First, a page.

Newspaper article Pittsburgh Post-Gazette (Pittsburgh, PA)

Mental Game Challenged Plum Man on 'Alone'

Newspaper article Pittsburgh Post-Gazette (Pittsburgh, PA)

Mental Game Challenged Plum Man on 'Alone'

Article excerpt

The idea of running into cougars or black bears wasn't a major concern for Dustin Feher. As for lack of food, well, he'd gone hungry before out in the wilderness.

This challenge was more internal.

"One of my biggest fears was overthinking," said Mr. Feher, 37, a carpenter by trade who lives in Plum. "Because when you're alone, you have a lot of time to think."

Mr. Feher was indeed, "Alone." As one of 10 men competing for a $500,000 prize, it was his business to keep moving, create food and shelter, avoid "apex predators" and film the whole experience for a global reality television program.

"Alone" premieres at 10 p.m. Thursday on History. It also gets a worldwide rollout across 200 territories on various platforms via the A&E networks.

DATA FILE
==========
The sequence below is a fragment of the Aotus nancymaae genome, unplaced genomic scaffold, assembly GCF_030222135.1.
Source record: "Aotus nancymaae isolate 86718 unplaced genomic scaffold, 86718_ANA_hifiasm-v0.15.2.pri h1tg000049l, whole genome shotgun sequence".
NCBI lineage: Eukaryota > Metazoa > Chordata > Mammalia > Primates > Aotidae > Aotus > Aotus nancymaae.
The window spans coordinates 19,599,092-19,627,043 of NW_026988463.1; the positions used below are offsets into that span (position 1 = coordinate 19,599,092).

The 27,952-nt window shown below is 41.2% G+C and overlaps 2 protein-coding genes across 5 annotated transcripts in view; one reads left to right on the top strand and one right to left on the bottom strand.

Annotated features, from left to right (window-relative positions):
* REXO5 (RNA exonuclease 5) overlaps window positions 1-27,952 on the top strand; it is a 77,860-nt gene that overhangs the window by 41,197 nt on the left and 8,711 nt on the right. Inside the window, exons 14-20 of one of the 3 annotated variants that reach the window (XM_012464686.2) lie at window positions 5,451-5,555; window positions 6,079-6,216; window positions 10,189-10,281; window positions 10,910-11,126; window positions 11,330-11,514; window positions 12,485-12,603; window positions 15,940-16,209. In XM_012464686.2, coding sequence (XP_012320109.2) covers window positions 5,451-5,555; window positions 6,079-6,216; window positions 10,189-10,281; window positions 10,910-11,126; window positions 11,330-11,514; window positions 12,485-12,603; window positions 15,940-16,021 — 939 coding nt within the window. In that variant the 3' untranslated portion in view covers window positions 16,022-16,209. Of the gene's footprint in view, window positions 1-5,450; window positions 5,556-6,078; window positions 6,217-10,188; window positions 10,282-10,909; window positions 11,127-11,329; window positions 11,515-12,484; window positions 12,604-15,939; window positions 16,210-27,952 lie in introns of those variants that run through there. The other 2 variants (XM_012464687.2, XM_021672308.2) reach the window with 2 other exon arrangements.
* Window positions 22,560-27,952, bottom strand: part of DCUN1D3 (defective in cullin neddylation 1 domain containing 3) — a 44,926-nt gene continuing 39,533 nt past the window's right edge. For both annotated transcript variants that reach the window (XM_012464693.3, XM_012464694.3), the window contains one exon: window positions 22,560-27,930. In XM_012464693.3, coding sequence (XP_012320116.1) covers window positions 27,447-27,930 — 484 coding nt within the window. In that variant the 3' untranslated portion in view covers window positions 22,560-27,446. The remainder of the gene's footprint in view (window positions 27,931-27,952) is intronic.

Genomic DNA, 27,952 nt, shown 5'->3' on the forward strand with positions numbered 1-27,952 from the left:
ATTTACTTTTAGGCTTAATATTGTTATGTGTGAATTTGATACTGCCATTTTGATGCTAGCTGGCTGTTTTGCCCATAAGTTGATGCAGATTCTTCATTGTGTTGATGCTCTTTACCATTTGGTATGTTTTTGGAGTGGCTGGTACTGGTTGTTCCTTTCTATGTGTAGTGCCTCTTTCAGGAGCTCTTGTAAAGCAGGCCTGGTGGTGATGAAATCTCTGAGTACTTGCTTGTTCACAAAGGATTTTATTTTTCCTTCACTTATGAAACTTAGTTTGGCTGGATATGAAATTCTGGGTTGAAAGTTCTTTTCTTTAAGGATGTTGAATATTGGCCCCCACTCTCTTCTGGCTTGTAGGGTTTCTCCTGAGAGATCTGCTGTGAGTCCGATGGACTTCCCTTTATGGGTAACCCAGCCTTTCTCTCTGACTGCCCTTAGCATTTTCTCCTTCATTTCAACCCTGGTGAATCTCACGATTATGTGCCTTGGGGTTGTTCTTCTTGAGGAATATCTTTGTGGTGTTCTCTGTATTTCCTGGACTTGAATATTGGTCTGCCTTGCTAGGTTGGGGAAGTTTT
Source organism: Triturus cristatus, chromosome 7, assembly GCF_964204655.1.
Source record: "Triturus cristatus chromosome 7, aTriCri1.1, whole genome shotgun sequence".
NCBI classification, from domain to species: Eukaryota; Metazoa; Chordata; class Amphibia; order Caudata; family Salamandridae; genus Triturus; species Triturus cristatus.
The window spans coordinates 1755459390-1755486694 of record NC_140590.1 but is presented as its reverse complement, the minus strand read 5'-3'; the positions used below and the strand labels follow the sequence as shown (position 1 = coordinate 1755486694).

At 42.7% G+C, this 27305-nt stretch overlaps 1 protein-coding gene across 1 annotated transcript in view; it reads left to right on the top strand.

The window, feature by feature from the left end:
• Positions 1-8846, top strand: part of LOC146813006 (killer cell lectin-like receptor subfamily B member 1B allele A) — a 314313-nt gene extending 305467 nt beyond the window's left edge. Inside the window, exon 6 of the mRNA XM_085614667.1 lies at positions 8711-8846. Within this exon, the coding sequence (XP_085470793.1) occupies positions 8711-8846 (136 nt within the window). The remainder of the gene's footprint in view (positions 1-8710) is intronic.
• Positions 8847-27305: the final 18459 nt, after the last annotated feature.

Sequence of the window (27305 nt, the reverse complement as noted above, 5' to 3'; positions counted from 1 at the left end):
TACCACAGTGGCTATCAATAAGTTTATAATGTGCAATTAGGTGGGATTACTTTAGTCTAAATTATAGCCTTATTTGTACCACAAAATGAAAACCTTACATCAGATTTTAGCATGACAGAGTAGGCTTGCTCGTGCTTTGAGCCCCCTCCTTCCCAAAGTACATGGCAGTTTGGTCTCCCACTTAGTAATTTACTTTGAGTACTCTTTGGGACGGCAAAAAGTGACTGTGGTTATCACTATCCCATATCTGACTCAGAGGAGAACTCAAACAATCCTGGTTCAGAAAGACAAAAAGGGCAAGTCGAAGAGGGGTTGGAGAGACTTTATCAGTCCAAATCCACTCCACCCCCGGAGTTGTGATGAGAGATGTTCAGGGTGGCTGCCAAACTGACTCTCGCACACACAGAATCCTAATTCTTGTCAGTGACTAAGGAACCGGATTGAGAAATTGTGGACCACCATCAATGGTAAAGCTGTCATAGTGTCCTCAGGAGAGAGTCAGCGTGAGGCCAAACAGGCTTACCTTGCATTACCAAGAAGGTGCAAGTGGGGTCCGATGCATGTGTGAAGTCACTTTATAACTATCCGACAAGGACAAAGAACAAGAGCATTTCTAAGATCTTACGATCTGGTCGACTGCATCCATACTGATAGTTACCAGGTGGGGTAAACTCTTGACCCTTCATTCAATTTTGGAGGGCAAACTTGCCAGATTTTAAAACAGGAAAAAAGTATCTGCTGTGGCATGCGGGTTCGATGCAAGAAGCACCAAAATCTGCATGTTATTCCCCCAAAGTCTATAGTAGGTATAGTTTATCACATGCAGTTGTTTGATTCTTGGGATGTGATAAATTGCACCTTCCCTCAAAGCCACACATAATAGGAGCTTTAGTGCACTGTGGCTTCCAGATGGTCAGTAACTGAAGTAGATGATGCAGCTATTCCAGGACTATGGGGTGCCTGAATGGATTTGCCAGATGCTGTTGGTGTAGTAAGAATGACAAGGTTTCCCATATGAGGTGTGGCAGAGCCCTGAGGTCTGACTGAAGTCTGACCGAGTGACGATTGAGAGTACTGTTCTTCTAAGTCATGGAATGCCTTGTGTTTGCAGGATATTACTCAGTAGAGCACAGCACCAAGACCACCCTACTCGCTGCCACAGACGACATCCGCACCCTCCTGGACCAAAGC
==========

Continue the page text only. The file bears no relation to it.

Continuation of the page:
The contestants - survivalists, outdoorsmen, hunters - were dropped off at different points in the rugged northern section of British Columbia's Vancouver Island. Each was permitted to bring 10 useful items, from a waterproof tarp to a fishing line to a slingshot, in their attempts to be the last man standing.

They were provided with cameras, some featuring motion-detecting sensors, and charged with capturing not only their day-to-day existence, their reflections after another cold, wet day, but also the beauty of their surroundings.

Mr. Feher, a Gateway High School graduate who grew up in Monroeville, said, "It took me awhile to learn to remember what I was thinking while I was doing the [film] setup. In real life, I don't really talk to myself but here I was thinking out loud more than actually talking.

"To me, that was an important process. I thought that would make it more 'real.' "

Unlike other reality shows, such as "Survivor," where it's apparent film and production crews are close at hand, the men really were by themselves. There were safety measures (each had a satellite phone) in place in case someone got hurt or just wanted to call it quits, but the physical presence of help was distant.

The effects of isolation were also a concern. Boredom was one thing, but from online clips, it appears some of the men were close to tears. …

Search by... Author
Show... All Results Primary Sources Peer-reviewed

Oops!

An unknown error has occurred. Please click the button below to reload the page. If the problem persists, please try again in a little while.